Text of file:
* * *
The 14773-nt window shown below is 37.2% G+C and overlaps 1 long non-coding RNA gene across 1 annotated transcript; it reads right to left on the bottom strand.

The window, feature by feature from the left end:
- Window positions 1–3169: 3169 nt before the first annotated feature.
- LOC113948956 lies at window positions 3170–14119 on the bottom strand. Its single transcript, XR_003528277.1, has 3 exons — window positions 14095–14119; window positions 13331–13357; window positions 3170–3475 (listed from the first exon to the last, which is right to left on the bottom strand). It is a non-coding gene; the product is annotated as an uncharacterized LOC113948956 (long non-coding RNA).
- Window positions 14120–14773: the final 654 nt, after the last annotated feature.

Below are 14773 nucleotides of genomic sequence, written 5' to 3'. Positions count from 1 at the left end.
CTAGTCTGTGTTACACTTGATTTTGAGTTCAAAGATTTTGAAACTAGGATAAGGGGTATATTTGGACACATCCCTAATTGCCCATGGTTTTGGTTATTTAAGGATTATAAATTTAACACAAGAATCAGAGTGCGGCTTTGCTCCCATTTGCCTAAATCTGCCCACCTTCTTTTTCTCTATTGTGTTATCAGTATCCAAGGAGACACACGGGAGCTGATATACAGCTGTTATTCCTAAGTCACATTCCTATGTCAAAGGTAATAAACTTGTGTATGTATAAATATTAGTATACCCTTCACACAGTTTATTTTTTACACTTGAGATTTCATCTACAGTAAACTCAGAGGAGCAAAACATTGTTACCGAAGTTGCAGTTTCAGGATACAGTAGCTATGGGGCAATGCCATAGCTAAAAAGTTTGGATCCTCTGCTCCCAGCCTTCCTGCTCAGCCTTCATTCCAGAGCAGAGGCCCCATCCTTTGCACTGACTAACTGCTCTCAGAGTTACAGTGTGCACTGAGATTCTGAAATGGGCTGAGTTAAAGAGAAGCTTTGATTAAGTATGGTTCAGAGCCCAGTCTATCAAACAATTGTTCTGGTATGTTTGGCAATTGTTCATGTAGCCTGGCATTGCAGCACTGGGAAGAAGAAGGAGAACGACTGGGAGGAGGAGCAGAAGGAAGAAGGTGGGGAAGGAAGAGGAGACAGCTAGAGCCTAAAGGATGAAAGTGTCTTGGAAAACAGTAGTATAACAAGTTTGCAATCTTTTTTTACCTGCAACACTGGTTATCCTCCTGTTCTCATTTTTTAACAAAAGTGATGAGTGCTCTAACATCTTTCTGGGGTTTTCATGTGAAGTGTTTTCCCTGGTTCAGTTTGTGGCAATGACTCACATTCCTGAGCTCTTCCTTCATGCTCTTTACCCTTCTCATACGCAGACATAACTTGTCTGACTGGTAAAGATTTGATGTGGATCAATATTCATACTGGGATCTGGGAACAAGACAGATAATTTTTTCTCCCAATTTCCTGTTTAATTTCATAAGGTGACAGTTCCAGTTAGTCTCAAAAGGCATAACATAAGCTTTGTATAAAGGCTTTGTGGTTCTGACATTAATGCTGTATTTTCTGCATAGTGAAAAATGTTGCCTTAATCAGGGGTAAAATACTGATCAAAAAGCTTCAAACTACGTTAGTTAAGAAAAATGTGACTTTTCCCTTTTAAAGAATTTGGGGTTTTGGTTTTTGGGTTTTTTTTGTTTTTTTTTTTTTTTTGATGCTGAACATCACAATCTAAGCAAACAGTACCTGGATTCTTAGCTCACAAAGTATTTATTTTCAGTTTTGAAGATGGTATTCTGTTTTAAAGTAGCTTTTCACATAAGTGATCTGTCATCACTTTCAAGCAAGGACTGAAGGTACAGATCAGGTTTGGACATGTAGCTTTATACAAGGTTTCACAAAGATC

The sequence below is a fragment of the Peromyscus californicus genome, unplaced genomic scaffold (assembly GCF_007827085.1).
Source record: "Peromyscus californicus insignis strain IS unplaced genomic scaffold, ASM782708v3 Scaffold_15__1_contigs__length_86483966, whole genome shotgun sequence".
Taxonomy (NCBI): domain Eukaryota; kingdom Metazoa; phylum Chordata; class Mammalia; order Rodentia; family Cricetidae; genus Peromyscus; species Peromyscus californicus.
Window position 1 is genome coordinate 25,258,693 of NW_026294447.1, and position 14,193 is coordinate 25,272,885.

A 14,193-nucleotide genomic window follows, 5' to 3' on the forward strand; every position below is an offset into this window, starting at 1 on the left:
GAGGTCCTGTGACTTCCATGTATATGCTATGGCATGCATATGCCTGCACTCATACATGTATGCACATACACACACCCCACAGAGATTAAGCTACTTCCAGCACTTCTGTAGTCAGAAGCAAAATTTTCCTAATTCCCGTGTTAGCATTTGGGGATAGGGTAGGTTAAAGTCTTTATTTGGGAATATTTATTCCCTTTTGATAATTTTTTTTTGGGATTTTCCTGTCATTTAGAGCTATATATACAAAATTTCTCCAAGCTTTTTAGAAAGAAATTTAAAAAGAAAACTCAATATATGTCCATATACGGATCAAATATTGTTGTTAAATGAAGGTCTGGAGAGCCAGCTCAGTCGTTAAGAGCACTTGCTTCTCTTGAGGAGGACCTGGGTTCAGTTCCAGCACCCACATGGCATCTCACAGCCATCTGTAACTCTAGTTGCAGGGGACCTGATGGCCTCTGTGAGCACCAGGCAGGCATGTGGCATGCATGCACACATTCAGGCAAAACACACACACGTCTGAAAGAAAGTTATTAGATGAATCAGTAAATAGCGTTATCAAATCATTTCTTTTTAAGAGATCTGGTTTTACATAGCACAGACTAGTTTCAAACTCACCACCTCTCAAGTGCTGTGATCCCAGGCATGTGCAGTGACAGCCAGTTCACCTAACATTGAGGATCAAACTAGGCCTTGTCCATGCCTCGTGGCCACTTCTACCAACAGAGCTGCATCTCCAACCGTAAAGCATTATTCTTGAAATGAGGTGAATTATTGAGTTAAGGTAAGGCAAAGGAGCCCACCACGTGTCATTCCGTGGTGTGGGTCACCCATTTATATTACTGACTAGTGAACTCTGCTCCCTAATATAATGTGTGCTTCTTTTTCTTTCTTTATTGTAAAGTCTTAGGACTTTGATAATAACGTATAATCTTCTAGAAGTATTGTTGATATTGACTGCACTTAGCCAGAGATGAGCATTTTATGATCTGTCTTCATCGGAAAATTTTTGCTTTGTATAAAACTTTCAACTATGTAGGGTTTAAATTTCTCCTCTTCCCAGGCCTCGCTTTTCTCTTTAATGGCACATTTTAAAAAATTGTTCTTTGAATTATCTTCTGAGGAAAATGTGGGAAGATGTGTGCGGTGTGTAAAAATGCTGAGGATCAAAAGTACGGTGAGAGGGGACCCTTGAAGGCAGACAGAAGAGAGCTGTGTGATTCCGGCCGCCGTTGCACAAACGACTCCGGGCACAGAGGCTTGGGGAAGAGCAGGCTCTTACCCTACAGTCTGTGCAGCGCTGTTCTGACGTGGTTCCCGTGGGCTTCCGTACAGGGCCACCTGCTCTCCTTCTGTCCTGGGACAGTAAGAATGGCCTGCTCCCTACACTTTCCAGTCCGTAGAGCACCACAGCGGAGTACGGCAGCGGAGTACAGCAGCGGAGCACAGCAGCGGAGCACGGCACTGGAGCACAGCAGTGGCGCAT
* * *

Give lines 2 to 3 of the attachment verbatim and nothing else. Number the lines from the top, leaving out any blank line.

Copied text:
The window, feature by feature from the left end:
- Window positions 1–3169: 3169 nt before the first annotated feature.